This Conveyancers, the Deeds Office or the City Council are often blamed for the delays in transferring properties. This criticism is well founded, however, delays can often be prevented if sellers take certain steps before selling their property.
Paul Stevens, CEO of Just Property, says that sellers must check that these steps have been taken and prepare themselves accordingly before they become an issue. The idea that they can somehow be sorted as the sale progresses is invariably wrong – going ahead without observing these essential issues can delay and jeopardise the sale agreement.
Just Property has provided these six steps to prevent property transfer delays:
Ensure all rates are paid up. The City Council will not issue a rates clearance certificate until all outstanding rates and services have been paid, together with the payment of advance rates and services. A property cannot be transferred without a valid rates clearance certificate. If the seller is in arrears with their rates or cannot afford payment of the required advance amount; then they will either have to obtain bridging finance or a short-term loan.
If the seller has no bond, ensure that he or she has the property’s original title deeds. (If there is a bond the original will be lodged with the bank). Title deeds, however, have the tendency to disappear. When they are lost the conveyancer will need to apply for a copy at the Deeds Office, which costs money and takes time. Therefore, be sure as sellers, to take note of the whereabouts of your original Title Deed. If you cannot find it, immediately instruct a conveyancer to apply for a registration copy at the Deeds Office to avoid potential delays.
Ensure all outstanding bond payments are paid up in full. Give the bank sufficient notice when you intend to sell and to cancel the bond. If this is not done, the bank is entitled to charge a penalty fee for early termination of the bond. Furthermore, if you as the seller, are aware that your bond settlement, together with all other costs, will be more than the purchase price (and result in a shortfall situation), then please make the conveyancer aware of this fact as soon as possible so the necessary steps can be taken with the bank to prevent any further delays.
If the unit is part of a sectional title complex, make sure that you have a copy of the latest financial statements (annual accounts) and the management and conduct rules of the body corporate before you sell your unit. The bank the purchaser has applied to for a bond will require these documents before they grant the loan. Often a purchaser will want to see these documents before they put in an offer. In some cases the body corporate’s financials are not up-to-date and this may lead to the deal not going through. It is important, as a seller, to do your homework before you sell your unit.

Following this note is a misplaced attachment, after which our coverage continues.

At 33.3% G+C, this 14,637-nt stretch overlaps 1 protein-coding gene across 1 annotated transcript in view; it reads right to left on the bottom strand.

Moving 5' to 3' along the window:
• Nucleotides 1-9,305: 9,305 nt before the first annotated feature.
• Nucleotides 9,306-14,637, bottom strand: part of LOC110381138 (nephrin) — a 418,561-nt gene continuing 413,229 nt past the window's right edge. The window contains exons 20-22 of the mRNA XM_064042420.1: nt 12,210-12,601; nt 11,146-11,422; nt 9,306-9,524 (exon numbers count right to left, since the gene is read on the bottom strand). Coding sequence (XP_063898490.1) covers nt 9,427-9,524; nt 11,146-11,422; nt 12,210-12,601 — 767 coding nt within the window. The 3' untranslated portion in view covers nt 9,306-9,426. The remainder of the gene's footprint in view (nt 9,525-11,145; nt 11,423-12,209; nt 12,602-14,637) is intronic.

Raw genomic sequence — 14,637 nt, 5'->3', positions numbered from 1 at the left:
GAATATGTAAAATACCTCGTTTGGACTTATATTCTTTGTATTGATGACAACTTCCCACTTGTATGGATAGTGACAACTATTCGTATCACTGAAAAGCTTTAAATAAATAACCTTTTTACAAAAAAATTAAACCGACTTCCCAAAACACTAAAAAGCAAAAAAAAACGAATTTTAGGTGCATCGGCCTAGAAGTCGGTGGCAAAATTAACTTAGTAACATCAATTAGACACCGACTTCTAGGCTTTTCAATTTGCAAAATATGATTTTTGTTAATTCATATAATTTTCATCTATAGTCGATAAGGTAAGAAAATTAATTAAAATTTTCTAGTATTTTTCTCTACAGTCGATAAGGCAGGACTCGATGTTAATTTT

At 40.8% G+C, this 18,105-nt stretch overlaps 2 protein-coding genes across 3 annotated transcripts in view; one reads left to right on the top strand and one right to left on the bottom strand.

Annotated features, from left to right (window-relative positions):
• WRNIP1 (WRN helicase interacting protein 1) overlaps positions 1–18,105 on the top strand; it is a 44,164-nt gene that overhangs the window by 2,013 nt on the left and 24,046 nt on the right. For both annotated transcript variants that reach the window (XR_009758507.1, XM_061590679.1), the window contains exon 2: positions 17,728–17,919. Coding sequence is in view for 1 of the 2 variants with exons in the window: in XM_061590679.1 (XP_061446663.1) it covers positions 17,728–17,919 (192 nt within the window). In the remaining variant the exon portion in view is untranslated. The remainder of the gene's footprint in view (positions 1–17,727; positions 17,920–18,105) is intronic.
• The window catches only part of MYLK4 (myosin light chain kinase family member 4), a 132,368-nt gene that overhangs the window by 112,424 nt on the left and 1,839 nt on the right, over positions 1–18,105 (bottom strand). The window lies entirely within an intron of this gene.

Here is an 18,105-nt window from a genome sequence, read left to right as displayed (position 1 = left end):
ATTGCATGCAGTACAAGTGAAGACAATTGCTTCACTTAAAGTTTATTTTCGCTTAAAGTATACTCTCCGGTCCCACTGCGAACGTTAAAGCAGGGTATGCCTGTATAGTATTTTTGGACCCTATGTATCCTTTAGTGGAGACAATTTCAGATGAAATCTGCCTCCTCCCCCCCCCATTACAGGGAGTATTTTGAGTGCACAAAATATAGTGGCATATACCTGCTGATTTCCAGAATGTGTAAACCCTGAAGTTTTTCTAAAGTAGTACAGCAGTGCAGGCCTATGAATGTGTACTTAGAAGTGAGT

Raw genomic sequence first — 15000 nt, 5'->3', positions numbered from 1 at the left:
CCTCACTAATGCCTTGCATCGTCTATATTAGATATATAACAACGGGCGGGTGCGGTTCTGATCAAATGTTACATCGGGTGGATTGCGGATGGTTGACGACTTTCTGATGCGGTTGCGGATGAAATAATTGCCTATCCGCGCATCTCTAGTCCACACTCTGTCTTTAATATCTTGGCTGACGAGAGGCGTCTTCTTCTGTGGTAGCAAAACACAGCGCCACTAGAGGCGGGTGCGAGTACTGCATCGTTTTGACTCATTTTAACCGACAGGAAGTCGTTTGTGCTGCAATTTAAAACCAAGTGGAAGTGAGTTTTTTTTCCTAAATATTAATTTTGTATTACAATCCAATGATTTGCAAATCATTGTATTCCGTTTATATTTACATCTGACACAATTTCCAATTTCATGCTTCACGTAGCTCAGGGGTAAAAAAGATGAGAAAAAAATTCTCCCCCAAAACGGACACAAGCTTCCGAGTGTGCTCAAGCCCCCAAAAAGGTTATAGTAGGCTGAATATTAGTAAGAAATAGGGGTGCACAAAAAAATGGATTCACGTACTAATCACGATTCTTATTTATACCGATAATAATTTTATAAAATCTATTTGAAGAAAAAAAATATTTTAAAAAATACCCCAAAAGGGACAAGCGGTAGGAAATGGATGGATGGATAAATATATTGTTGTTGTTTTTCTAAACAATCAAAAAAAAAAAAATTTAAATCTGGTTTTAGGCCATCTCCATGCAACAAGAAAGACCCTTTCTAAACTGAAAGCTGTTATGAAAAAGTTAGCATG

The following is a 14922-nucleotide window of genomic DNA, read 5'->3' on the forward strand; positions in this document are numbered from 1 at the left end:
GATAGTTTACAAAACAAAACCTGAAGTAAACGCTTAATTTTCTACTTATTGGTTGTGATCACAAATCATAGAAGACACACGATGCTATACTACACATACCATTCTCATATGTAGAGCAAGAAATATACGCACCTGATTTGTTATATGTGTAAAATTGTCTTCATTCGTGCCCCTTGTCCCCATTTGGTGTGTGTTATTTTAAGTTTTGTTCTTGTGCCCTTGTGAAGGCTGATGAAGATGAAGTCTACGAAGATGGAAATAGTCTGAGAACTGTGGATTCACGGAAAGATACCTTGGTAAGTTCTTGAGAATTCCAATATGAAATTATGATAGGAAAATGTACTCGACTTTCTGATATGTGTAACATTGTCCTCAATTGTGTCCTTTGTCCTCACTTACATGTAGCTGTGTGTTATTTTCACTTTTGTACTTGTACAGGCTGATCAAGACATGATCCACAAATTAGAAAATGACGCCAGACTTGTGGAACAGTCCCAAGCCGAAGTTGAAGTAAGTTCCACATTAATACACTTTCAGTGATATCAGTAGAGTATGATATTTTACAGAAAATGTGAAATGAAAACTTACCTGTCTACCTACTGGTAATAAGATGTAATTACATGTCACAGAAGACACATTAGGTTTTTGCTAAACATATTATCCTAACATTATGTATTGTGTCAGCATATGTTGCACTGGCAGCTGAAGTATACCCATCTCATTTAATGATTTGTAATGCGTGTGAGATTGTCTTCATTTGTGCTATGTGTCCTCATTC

If the seller is in a sectional title unit, gated community or a similar development, it is important to sort out any issues with the homeowners association or body corporate regarding levies or certain living and design guidelines, before signing a sale document. There is often a title deed requirement that such an association must consent to the sale. If there is a dispute between the association and the seller, they may be entitled to withhold such consent, until the dispute is resolved to their satisfaction. Therefore, sellers must make sure that disputes are resolved with such an association before the property is sold. It will be unfair to the purchaser if the transfer is delayed because of an existing dispute between the seller and the body corporate or homeowners association.
Ensure you move out of your home by the agreed date. Do not try to delay this, especially at the last minute. Late handovers can cause many problems for the buyer, who has vacated his previous premises on time.
These steps are also not applicable to all sellers in every situation. A prepared seller is an essential ingredient to a smooth and successful transfer process.